In 1997, the York Daily Record identified 21 sites believed to be strategic as York moved toward the 21st century.
Some, such as the historical murals now painted around the city, were projects just getting started. Others, such as the "smokestack property" on West Philadelphia Street, were properties waiting for the right redevelopment.
A decade after the newspaper published an update on those sites, many have seen drastic changes. Others haven't.
The Daily Record/Sunday News decided to revisit those sites. Here's a look at what's happened in the past 10 years.
1. York Murals, 252 W. Market St. and other locations
Then: As of 1998, there were eight historical murals in York, and a total of 25 were planned. A series of mini-murals were under way.
Now: There are 18 murals and 13 mini-murals.
2. West Market Street from the Codorus Creek to Penn Street
Then: The Redevelopment Authority bought Swinger's, an adult video store at 224-226 W. Market St., with plans to sell it to the architectural firm Murphy and Dittenhafer. The RDA also owned Peoples Laundry, 284 W. Market St. Officials said they wanted the area to become an antiques district.
Now: The spot that once housed Swinger's is home to Murphy and Dittenhafer and Kline Graphic Design. The laundry at 284 W. Market St. is now Sparky and Clark's coffee shop.
The area is still designated an antiques and market district, said Matt Jackson, the city's economic development director.
Progress there in the past few years has included aesthetic improvements, such as new lighting and work on the façade of the Market and Penn Farmer's Market, he said.
"The little aesthetics improvements go a long way," he said. And while some new businesses, such as a bed and breakfast and the York Time Institute, have emerged, old ones such as Sam and Tony's Italian Restaurant and Blue Moon have stayed, he said.
"That's what we're seeing with those blocks," Jackson said. "Slowly but surely, they keep improving."
Ross Falzone, owner of Sam and Tony's, said the neighborhood has improved in the past decade with additions such as the coffee shop and KrysLyn's Bridal. He plans to stay on Market Street.
"This is my business," he said. "This is also my social life, my family life."
Frank Dittenhafer, owner of Murphy and Dittenhafer, said the location has worked out well since his firm took over the space in 2000.
"There's been some activity in the area, which has been great," he said. His company recently purchased the building next door to get some more space for future endeavors.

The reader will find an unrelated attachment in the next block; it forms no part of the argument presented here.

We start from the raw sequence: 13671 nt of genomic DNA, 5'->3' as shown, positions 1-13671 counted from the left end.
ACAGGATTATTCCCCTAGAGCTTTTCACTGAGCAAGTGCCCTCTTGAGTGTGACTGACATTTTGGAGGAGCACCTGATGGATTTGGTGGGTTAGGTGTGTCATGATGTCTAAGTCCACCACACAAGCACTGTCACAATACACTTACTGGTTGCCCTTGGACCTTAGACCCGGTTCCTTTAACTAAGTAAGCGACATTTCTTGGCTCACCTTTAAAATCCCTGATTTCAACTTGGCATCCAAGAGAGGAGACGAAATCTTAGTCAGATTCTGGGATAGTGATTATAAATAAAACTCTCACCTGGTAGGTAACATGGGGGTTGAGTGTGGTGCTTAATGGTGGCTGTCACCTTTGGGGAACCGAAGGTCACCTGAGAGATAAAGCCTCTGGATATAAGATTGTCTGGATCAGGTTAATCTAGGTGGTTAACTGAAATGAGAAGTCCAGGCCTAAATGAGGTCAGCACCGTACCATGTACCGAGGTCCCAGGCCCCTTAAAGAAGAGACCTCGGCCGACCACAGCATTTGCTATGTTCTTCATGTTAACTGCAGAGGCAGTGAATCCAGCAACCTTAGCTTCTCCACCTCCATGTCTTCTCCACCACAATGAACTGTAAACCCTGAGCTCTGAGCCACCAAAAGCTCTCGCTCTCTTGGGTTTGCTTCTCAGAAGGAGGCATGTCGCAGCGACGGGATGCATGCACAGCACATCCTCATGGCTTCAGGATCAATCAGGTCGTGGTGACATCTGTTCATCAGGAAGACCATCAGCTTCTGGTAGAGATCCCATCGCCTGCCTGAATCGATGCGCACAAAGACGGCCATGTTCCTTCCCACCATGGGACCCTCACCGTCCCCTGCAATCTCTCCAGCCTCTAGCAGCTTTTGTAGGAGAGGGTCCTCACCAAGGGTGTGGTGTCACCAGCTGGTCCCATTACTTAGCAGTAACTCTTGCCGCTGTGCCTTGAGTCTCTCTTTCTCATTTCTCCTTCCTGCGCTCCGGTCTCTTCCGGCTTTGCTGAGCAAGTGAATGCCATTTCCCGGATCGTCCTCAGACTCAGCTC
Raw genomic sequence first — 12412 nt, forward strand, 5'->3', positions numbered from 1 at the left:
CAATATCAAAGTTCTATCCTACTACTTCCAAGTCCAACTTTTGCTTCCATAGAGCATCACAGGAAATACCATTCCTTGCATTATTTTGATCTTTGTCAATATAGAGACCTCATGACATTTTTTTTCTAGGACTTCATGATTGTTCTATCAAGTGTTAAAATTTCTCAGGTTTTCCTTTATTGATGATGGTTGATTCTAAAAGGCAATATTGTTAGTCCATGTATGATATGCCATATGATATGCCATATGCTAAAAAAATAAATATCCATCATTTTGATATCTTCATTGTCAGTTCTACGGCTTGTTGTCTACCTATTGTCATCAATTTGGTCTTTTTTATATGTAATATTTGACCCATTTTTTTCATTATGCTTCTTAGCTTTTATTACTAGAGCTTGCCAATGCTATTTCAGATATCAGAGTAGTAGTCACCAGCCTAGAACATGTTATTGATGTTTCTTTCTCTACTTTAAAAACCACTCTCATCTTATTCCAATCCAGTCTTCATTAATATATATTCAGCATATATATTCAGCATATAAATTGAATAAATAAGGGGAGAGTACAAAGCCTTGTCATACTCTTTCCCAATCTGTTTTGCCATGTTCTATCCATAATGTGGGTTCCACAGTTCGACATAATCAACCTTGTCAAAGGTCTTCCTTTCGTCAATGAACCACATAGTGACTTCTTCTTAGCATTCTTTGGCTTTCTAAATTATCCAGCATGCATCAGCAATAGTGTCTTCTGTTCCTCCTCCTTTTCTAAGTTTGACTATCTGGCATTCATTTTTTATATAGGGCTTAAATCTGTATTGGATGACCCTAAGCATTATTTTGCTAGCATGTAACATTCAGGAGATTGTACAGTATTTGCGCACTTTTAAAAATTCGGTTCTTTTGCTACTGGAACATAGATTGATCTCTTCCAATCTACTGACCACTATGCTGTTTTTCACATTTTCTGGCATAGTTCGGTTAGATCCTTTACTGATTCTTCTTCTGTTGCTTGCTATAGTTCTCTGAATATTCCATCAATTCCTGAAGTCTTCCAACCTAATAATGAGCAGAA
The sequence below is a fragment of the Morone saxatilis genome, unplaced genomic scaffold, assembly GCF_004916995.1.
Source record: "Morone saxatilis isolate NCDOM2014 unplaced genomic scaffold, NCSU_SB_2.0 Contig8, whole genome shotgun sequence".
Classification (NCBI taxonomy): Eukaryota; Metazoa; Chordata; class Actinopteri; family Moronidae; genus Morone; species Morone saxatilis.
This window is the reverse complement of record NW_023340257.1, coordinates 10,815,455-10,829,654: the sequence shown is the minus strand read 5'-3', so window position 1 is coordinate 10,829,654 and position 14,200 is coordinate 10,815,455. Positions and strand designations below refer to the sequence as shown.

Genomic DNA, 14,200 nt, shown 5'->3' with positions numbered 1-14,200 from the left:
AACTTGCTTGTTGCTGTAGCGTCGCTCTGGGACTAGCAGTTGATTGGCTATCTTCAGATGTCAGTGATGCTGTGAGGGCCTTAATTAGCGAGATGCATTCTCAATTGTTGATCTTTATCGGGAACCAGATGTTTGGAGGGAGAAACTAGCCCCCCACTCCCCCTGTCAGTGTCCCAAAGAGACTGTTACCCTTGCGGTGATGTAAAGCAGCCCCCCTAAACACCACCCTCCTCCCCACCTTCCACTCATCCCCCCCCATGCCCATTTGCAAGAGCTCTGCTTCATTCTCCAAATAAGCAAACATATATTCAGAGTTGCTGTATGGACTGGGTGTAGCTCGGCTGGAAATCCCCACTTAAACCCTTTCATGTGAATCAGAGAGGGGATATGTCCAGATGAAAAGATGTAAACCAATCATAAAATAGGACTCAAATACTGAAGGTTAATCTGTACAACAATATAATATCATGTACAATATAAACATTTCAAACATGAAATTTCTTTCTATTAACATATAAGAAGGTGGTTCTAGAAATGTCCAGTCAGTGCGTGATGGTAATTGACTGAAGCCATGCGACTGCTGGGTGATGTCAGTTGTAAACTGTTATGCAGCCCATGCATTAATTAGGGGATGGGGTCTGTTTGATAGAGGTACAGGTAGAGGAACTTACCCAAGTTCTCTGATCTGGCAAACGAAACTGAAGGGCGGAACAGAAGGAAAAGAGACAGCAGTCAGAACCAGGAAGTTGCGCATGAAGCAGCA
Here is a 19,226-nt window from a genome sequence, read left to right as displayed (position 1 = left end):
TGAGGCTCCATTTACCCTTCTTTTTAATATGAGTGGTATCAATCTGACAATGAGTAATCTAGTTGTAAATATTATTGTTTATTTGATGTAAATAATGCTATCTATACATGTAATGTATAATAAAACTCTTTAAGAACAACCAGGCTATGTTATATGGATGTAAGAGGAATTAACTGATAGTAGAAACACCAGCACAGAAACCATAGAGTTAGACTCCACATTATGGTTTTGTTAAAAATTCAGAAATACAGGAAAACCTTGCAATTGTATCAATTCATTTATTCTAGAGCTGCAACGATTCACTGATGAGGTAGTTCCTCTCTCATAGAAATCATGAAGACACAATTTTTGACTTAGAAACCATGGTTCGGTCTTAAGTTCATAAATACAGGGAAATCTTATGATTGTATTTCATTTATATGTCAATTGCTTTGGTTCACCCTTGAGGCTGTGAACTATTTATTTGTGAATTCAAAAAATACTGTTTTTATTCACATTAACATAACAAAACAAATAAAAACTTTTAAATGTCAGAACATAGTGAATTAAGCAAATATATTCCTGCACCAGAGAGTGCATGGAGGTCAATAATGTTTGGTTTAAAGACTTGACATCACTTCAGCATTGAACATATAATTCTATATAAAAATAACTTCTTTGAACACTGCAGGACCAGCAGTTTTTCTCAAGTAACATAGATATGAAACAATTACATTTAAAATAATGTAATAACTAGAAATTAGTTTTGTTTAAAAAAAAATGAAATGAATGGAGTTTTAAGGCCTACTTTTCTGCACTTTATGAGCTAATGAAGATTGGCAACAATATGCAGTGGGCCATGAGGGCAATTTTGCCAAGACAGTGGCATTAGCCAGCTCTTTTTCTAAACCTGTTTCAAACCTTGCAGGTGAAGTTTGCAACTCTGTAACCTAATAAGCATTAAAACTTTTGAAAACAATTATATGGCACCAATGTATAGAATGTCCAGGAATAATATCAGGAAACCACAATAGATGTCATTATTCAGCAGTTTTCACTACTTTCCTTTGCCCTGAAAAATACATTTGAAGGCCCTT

"We can't imagine being any other place," he said.
3. 243 W. Market St.
Then: The owner of Sam & Tony's Italian Restaurant opened The Garlic Pot, an Italian deli and grocery, and Celebrations, a banquet hall, next door to his restaurant.
Now: All three businesses remain.
4. 227 W. Market St.
Then: In 1998, after plans to fill the Codorus and Co. building with sports businesses, tenants included a district justice, MANTEC and other businesses.
Now: MANTEC is still there, but the district justice is not. The York City Bureau of Health recently moved one of its offices out of the building to another city location.
5. 221 W. Philadelphia St.
Then: The city and the York County Industrial Development Corp. wanted to bring St. Onge, Ruff and Associates to a "smokestack property" in the 200 block of W. Philadelphia St., including property on Grant Street owned by Columbia Gas. They were hoping to build two office buildings and renovate an existing building.
Now: The $35 million Susquehanna Commerce Center, which Jackson called "one of the most stunning economic development successes in the city's recent history," opened in 2002.
Two six-story office buildings now occupy the former brownfield site. The old gas company building was restored, too.
Businesses in the two six-story office buildings include Dentsply, Comcast, Rock Commercial Real Estate, the law firm Stock and Leader and many others. The building is in a Keystone Opportunity Zone, so it will be tax-exempt until 2012.
York Mayor John Brenner said many firms in the center make an annual contribution to the city in lieu of taxes.
For example, Stock and Leader has been contributing about $10,000 each year, said Gary Sonke, administrator for the firm.
Jackson said he's heard people speculate that the building's occupants will leave when it goes on the tax rolls.
"It's not going to happen because the folks who are there ... they own their suites," he said. "It's not like they can just get up and terminate a lease and leave for a suburb. They are committed to downtown."
Sonke said he doesn't think anything will change for his firm once the property becomes taxable.
"We're here for the long run," he said. "It's a great place to do business."
Brenner said that the impact of the center can be seen around noon, as employees from the center walk downtown.
6. Grant Street near Cottage Hill Road
Then: The Columbia Gas property was slated to become part of a "smokestack" project.
Now: The property is now part of the Susquehanna Commerce Center.
7. Codorus Creek
Then: Little progress had been made toward cleaning up the Codorus Creek.
Now: The creek is certainly in better shape than it was 10 years ago, but there are still significant barriers ahead, said Michael Helfrich, acting director of the Codorus Creek Improvement Partnership.
As the result of a lawsuit, P.H. Glatfelter Co. agreed to give $2 million to start the Codorus Creek Watershed Endowment in 2001. The company agreed to reduce the color of water discharged into the creek by 50 percent.
Today, the color of the water in the creek is still a "dark tea," but the smell is going away, Helfrich said.